Author Archives: Angelo Fernando

About Angelo Fernando

Author, business journalist, elementary school teacher, podcaster. I have been blogging since 2004, and a business and technology columnist for magazines, since 1994. Passionate about education, and media literacy.

Win a free copy of Chat Republic. Send your question to @IABCPhoenix

Angelo Fernando - Chat Republic

It’s been just 3 months since my book Chat Republic launched in the U.S., and there are some interesting developments that obviously did not get discussed:

  • The raison d’être and privacy issues over dating games such as Tinder
  • The flurry over crypto-currency‘ (BitCoin)
  • The hashtag ‘noise’ emanating from every possible event (such as the Bieber-crazy #Beliebers)

What burning question do you have about where social media is taking us? I’m speaking at an IABC Phoenix event tomorrow

Post your question to @IABCPhoenix and @heyangelo

If your question is picked, you’ll receive a free copy of Chat Republic. 

(You don’t need to be atending the event to win!)


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How medium size ‘decoys’ mess with your head – ‘Absolute Value’ explained

As I mentioned, I am reading ‘Absolute Value, a book that will certainly rock the world of marketers who have sat on their bottoms with the idea of branding. The idea that the ‘brand’ equity they create, can determine people’s choices.

This explanation by Itamar Simonson on NBC, explains the concept of why manufacturers ‘frame’ the price to provide an imperfect set of choices.

Simonson is a really good interviewee –he firmly, and politely disagrees with the host of the show and others at the table) to make his point and clarify the thesis of the book.

Two things, he says, worth noting:

  • Marketing as we know it is no ‘trick’ - just an outdated way of providing consumer choices, so they make an irrational compromise.
  • Brands are not the same ‘filters’ as say Facebook is. They were proxies for value that do no work as well now. The best filters live outside of the control of brands.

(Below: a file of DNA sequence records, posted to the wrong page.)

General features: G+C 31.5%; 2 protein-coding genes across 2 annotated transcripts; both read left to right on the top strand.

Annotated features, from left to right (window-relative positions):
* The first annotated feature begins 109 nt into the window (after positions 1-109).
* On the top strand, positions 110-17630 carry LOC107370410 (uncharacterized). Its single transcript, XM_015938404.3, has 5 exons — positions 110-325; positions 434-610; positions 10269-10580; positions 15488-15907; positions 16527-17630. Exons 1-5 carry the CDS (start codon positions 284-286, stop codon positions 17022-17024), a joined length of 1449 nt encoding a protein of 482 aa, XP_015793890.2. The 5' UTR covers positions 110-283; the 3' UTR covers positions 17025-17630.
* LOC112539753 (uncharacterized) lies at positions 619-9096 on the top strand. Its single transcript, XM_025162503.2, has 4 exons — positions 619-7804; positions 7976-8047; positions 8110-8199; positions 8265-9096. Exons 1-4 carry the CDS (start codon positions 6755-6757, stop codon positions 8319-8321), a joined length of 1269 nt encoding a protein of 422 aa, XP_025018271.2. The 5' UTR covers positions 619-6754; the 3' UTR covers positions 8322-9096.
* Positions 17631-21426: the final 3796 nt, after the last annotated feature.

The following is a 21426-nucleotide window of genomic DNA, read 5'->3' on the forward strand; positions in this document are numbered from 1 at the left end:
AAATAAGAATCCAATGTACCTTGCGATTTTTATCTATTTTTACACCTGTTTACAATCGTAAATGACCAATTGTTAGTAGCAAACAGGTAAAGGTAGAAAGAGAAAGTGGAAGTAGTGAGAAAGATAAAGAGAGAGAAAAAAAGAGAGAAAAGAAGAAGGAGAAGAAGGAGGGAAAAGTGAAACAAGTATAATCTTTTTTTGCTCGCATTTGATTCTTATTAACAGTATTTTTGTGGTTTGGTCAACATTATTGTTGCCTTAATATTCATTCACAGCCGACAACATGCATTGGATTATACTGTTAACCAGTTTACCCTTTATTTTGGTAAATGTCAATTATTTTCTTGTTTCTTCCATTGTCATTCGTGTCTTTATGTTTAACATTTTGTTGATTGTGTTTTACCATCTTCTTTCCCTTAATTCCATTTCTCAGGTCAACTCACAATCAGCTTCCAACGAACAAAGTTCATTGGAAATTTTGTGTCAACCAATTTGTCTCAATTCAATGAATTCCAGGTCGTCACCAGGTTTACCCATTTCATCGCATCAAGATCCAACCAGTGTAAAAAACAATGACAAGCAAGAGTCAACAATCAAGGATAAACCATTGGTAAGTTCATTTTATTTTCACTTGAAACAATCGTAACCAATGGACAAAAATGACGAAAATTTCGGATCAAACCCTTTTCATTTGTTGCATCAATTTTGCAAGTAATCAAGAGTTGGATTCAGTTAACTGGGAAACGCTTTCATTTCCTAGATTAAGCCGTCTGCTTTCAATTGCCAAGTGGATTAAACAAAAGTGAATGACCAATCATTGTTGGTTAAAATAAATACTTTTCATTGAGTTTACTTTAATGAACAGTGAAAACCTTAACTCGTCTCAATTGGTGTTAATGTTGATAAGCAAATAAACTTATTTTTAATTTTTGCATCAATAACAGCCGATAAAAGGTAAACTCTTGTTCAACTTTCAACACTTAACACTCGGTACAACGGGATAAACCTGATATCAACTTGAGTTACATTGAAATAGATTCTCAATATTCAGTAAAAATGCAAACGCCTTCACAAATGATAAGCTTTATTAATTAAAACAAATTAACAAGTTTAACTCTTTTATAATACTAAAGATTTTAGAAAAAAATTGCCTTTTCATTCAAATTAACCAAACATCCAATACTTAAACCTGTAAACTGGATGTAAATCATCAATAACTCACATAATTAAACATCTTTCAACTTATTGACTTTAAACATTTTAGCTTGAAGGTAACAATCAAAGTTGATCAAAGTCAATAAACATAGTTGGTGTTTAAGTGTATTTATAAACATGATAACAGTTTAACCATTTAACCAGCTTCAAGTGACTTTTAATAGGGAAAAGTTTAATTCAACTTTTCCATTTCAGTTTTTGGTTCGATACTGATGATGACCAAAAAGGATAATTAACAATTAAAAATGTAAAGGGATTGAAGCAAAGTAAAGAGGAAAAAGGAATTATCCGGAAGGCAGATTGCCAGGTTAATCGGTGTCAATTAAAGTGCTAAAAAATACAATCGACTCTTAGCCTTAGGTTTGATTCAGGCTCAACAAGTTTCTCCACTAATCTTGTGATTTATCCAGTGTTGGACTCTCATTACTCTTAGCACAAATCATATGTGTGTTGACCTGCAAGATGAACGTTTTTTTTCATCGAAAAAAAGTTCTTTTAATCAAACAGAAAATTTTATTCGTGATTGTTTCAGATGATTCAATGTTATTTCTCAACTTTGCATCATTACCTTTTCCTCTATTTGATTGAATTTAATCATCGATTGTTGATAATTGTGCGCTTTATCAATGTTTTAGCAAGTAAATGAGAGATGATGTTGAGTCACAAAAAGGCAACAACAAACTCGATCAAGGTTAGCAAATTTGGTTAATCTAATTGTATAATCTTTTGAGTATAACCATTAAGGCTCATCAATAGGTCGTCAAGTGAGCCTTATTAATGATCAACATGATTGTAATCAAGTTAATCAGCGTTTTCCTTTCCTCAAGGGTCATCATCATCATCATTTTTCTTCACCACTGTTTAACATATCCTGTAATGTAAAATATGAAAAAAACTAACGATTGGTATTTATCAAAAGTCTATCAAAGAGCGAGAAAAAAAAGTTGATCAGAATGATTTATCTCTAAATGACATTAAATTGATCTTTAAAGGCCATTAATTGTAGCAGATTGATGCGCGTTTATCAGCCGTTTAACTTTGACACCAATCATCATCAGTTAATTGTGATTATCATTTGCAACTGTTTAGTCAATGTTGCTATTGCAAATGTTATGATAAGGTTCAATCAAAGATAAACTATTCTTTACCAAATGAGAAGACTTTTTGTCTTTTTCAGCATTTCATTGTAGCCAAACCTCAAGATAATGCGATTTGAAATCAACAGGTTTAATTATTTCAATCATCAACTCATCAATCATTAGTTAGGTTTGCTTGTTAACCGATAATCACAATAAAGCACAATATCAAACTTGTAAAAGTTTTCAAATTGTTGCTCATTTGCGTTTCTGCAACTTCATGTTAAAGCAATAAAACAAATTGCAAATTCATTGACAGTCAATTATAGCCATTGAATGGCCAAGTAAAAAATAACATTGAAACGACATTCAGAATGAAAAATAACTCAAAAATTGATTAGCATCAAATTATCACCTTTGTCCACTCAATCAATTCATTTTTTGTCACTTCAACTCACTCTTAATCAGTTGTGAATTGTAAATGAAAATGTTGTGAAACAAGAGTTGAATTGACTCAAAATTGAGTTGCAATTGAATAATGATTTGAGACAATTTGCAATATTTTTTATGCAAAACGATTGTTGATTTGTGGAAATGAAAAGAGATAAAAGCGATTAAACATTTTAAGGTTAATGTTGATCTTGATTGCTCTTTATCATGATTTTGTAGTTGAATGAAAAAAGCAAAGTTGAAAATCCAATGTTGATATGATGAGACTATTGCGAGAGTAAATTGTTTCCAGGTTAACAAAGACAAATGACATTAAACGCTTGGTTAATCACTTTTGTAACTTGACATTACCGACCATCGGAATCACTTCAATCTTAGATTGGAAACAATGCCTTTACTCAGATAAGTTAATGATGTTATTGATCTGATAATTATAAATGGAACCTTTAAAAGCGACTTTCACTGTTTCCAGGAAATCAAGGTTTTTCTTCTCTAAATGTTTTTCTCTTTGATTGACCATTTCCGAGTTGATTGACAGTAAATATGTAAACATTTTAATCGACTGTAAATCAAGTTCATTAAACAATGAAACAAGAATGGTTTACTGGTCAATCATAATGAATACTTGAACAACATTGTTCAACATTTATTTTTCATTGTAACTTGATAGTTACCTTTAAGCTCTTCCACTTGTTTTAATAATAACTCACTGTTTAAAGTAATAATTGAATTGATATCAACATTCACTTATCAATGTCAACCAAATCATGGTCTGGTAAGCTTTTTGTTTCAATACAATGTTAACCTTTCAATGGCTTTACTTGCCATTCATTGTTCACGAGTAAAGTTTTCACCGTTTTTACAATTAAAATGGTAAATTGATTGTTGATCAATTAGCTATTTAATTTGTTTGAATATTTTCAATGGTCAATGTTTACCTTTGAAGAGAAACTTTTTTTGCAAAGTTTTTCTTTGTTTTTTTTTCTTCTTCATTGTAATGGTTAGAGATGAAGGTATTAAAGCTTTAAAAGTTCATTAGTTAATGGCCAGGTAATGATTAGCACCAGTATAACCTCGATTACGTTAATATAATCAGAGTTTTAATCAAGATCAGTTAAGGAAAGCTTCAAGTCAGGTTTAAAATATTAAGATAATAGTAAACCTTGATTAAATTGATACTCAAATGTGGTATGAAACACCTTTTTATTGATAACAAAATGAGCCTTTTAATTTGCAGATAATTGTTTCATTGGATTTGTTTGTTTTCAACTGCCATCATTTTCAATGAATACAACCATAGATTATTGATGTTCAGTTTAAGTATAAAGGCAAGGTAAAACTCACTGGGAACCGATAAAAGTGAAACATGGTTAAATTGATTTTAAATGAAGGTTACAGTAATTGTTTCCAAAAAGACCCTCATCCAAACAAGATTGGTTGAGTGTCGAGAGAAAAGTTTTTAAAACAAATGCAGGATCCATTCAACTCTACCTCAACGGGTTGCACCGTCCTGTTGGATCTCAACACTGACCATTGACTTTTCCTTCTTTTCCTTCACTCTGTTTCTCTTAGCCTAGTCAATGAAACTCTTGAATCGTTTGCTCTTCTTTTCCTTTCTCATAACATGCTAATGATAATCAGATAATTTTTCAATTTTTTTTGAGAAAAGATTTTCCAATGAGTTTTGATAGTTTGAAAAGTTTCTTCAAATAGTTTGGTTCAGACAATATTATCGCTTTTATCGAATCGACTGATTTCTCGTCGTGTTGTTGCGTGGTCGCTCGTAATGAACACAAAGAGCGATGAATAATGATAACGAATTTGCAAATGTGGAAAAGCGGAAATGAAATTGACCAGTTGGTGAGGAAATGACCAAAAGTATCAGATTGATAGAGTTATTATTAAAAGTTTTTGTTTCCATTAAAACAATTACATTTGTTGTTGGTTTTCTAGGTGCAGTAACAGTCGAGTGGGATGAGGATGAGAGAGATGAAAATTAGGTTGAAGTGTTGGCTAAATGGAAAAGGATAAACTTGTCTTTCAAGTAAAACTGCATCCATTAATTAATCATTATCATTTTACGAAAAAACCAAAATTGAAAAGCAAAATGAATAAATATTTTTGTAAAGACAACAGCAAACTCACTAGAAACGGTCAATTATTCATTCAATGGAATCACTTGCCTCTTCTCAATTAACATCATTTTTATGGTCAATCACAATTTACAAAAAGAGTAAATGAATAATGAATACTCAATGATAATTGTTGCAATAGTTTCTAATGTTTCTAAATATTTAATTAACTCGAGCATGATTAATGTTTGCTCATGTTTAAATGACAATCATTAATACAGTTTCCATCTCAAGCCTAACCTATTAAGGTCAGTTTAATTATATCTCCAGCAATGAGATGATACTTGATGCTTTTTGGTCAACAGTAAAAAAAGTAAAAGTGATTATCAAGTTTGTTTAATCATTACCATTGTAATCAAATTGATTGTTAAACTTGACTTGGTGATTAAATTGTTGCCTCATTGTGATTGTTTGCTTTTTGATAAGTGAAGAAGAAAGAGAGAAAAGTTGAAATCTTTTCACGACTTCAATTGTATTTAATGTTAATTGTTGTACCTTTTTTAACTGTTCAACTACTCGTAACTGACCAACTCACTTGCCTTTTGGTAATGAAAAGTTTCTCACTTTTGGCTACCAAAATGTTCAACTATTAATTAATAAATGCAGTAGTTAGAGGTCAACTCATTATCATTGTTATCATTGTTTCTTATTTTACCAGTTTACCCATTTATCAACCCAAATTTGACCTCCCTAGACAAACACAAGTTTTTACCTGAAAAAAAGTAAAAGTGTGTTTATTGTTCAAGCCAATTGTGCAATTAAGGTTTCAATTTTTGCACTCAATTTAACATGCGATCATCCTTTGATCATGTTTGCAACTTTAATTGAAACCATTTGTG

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Posted by on February 16, 2014 in Book, Marketing, Social Media


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Seven reasons email is anti-social

Ever lost an email, or had someone send you an email to ask you to resend an email from a few weeks ago?

It happens to the best of us! Even the ones who say ‘I need  three days to catch up with my email.”  My first response to people who send me an email asking me to resend that errant mail because they can’t find it, is: “Why bother? Why don’t I just tell you about it over the phone?”

But no, some folks will not have it because they want to scrutinize the digital paper trail to see who else was on the list, what precise time it was sent out (is there a deeper meaning why it went out at 5:32 pm on a Friday?) etc. I admit I’ve asked people the same dumb question. I’ve lost mail in my labyrinth of folders, however well I have organized them.

So I’ve come to the conclusion that email is one of the most not-so-social communication tools we have ever welcomed into our lives. The time is near when we will quietly shed our email, or at least only use it as a backup, rather than a main way of connecting. What will we use? More about that in a moment. For now, here is my list of why email is messing with our social lives.

1. Email forces us to ‘write’ not chat. Somewhere down the line we were brainwashed into thinking that email was like letter writing, and needed to be erudite and very, um, grammatical. (Inserting words like ‘erudite’ and deleting words like ‘um!)